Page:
With buses they say you wait for ages and then two come along at once. But special places for nature are scarce and becoming rarer.
In an exciting partnership with Scottish Natural Heritage (SNH) and Loch Lomond and The Trossachs National Park, we've secured a special part of Scotland for nature and people.
Why is it so special?
Is it the stunning views with wetlands, woodlands and snow capped mountains (yes, they were still snow capped last week)? Or is it the wintering white-fronted geese that make a 3,000 mile round trip every year from Greenland?
Perhaps it's the 200+ species of flowering plant (an eighth of the species recorded in the whole of Britain)? Or maybe the lamprey, a primitive eel-like fish, which can be traced back to 200 million years before the dinosaurs existed? Possibly it's the vast range of small beasties that exist, often out of view.
Despite having only just got to know the site, I suspect it is all of the above and more. And that is at the centre of our plans.
We want to protect what we know is here, find what hasn't already been discovered and allow existing and new visitors more opportunities to enjoy the stories and experiences the landscape and wildlife has to offer.
Making it happen
Well, the first step has been taken.
Following support form the National Park Authority, SNH, the National Heritage Memorial Fund and the generous donations of our supporters through an appeal, we have secured purchase of the land. The next step will be to appoint a site manager (lucky devil!).
We have already started the important process of talking to the local communities, gathering information about the site and monitoring the wildlife. Next will be formulating a plan to improve the site over the coming years.
In the meantime, if you want to visit the reserve there is a path from the Millennium Hall in Gartocharn which will give you a flavour of the site and its potential.
RSPB Conservation Manager, Stuart Benn, is back to tell us about his work with the stunning Slavonian grebe.
The weather has taken a real upturn since the weekend and the Highlands have come to life – ring ouzels piping from corries, divers wailing across lonely lochans and crested tits purring in the old Scots pines. But, for me, the sight and sound of Slavonian grebes chittering softly to each other before pumping up their gorgeous orange-yellow ear tufts to show themselves at their best, eclipses them all.
Slavs are one of those birds, like goldeneye or red-throated divers that occur in a band right round the northern hemisphere and, whilst common in world terms, are restricted as breeders in the UK to small parts of Scotland. And Slavs are more restricted than most – last year there were just 29 pairs on a handful of lochs round Inverness and the recent counts give little room for optimism, plummeting like the FTSE 100 on a bad day. But they are still with us and, by far the best place to see them is at the RSPB’s Loch Ruthven reserve, the single best site in Britain. I popped in there early on Saturday – the birds are back and looking absolutely splendid (so much so that even Beyoncé has copied the look!!).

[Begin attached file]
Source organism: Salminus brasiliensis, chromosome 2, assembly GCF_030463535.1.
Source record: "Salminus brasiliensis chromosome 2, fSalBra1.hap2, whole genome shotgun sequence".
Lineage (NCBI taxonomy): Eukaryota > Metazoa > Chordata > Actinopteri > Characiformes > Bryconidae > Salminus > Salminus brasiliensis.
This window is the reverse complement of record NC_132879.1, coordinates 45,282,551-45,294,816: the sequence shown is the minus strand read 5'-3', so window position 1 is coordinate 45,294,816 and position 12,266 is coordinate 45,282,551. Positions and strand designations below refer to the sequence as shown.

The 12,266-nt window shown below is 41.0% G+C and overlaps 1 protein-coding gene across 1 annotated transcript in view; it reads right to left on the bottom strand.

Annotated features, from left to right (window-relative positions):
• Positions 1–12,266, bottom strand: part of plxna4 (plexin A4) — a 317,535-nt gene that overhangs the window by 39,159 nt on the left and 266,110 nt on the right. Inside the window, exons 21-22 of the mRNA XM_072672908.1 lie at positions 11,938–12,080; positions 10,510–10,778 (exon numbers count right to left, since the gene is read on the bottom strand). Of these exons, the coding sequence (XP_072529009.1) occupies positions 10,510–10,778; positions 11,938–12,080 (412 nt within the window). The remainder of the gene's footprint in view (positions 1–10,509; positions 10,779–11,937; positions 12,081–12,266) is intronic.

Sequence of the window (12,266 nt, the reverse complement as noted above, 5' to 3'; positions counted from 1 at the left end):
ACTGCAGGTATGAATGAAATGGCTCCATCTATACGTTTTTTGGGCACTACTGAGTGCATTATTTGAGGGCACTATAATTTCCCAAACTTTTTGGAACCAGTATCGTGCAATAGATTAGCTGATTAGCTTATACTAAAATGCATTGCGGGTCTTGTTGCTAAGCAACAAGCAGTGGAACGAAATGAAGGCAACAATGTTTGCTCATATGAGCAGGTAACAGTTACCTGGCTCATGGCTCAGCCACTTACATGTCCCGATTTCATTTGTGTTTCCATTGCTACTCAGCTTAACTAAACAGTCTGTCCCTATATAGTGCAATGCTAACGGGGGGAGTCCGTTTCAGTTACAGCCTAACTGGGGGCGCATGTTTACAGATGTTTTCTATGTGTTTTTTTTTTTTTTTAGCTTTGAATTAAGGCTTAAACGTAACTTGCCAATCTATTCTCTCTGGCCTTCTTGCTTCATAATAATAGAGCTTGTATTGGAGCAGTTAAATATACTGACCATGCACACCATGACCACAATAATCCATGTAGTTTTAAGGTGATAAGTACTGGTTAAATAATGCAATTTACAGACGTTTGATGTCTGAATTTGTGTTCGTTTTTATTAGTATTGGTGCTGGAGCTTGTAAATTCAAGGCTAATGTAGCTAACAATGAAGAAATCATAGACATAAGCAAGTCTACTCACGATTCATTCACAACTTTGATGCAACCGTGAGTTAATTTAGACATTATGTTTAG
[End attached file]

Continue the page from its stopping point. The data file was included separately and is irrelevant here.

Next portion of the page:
I’ve been lucky enough to work with Slavs for the past 20 years and much as I love my days with eagles and dotterels, the times I have with the grebes stand out. But, for much of that time, we’ve been trying to work out why they have such a restricted distribution and quite why they have declined so much. To be honest, the answer has eluded us so far but a new collaboration is giving us hope that we won’t be in the dark for much longer.
In early March I spent a few days in Reykjavik talking to Icelandic and Norwegian Slav grebe workers. Interestingly, Slavs in Iceland are increasing rapidly whilst northern Norway is doing the exact opposite and, by pooling our knowledge, we’re beginning to get a clearer picture of what might be going on across their range and not just our wee bit of it. And, of course, once you know what the problems are you can start doing something about them.
It’s early days yet and we’ve still a lot of work to do but I’ll be giving a talk about what we know about the Slavs and where we’re going next at the Scottish Birdfair. Why not come along – it’ll be great to see you and there will be loads of other things to do too!
If you’re fortunate enough to work for the RSPB, you get the opportunity every seven years to take a well-earned sabbatical of up to four weeks. You can go and work on another conservation project at home or sometimes abroad, usually with Birdlife International. Or you can design your own sabbatical but it must meet strict criteria. It’s a very worthwhile employment benefit which helps to refocus and refresh valued staff. RSPB Scotland Mull Officer Dave Sexton has just returned from his third sabbatical with the Society…but this time it took a dose of winter ‘man-flu’ to get him started…